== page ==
Tuesday, December 20, 2011

End of teaching semester

Well, it happened again. The semester ended for the classes I've been teaching. Once again, I had the singular pleasure of teaching the Vulgate as a first point of unadapted Latin. I really, really, really love using the Vulgate (aka the Bible in Latin) as my first spot of Real Latin™.

I remember my first encounter with Real Latin™: Julius Caesar's de bello Gallico. It was somewhat confounding. I didn't have a strong grasp on reading Latin as we used a pretty grammar heavy textbook. Then all of a sudden, I found myself faced with Caesar. Who were the Latobrigi? Why did I care? Why did the Helvetii want to move? There were countless tribes and Roman politics mixes up with tribal politics. It was a tough enough getting meaning out of the Latin, but once I had done that what did any of it mean? A frustrating experience. (By the way, I don't blame my teacher. I should only hope to have half of her skill.)

Mind you, I tried the de bello Gallico once with students. It was a slog and a chore. I vowed to never do that again. Ever.

I've turned instead to the Vulgate. (Actually, I let the students choose, but I created bias in the Vulgate's favor by saying it is easy.) Now, obviously, working with homeschoolers who are mostly Christian, this is a hit. But for those of you who aren't Christian homeschoolers, I'd like to make it clear why I think this is a great choice.
  1. Many of the stories should be familiar in wider culture—students already have the context for the story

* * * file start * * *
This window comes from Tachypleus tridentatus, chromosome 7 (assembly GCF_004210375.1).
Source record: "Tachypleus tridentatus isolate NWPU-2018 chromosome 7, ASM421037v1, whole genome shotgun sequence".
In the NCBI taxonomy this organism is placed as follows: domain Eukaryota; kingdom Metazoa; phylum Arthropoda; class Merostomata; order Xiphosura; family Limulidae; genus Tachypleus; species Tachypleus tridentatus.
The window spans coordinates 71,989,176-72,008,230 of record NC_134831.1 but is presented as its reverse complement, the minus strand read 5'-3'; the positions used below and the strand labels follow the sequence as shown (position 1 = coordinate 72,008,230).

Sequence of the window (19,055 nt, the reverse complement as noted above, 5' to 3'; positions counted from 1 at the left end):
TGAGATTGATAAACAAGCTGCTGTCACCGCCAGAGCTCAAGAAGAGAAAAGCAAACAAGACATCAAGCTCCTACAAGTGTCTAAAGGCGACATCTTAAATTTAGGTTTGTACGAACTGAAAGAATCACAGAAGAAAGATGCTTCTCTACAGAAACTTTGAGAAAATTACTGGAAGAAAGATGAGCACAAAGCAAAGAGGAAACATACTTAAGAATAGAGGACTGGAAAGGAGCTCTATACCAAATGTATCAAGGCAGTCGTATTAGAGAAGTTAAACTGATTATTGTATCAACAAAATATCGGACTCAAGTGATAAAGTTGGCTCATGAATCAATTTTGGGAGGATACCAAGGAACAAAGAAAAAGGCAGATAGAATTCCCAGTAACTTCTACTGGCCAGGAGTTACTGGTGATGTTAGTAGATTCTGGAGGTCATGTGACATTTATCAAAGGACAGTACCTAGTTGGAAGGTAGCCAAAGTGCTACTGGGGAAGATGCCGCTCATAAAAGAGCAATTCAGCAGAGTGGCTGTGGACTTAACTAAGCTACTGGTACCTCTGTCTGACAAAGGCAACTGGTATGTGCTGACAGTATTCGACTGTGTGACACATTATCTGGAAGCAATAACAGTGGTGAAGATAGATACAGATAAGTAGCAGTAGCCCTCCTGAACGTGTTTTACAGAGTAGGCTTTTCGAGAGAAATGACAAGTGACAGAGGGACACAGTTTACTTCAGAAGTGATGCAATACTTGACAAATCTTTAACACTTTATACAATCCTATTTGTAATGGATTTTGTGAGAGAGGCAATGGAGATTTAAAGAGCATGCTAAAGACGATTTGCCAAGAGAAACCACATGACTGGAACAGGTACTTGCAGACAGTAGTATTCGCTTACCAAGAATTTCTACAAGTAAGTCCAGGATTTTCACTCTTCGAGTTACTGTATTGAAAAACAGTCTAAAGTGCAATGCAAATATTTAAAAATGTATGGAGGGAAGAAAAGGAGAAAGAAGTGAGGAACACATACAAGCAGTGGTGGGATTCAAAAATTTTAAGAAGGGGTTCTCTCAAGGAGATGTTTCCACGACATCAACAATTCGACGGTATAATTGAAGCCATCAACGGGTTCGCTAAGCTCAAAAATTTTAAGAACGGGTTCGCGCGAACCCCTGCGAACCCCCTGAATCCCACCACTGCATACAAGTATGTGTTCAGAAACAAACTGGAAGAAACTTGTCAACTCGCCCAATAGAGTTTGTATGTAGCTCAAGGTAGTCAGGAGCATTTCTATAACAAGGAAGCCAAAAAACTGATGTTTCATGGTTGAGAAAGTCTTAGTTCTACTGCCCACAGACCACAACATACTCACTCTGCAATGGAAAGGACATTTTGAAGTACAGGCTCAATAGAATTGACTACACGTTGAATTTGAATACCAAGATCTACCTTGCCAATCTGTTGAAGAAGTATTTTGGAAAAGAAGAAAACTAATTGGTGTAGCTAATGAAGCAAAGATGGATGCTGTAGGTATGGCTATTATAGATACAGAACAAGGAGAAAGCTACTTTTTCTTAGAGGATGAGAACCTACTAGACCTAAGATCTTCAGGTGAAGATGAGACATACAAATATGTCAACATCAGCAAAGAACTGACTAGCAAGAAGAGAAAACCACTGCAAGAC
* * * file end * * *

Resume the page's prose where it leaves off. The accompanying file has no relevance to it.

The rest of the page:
2. Even if they aren't familiar with the stories, these stories are alluded to in BIG LIT. 
  3. Many of the stories are pretty short. The Tower of Babel, for instance, hauls in at 145 words. Students don't feel overwhelmed by the length of any selection.
  4. No nasty Ciceronian periods. This makes sense, since the Vulgate was written for common people.
  5. Medieval Latin is ever so slightly different from Classical Latin. It gives me, as the teacher, many points to go in and review grammar. Particularly indirect speech. 
Obviously there are pitfalls. The biggest is that the stories are familiar. I was always cautioning students to forget what they knew of the Bible when working with the Vulgate. By this, I mean that they need to forget "Let there be light." when they get to "lux fiat." They mean the same thing, but there is a difference. Pitfalls notwithstanding, this is the best way at real Latin that I've found.

The upshot of all this is that we got through about 6,000 words of Latin this semester. Obviously, it isn't a race to see who can read the most in the shortest time, but I really feel that there is something to volume in beginning reading. The more you practice a skill—in our case, reading Latin—the better you get at it. So if I have to sacrifice reading a few chapters of Caesar, well, so be it.

Now to get off my duff and polish up my materials for publication.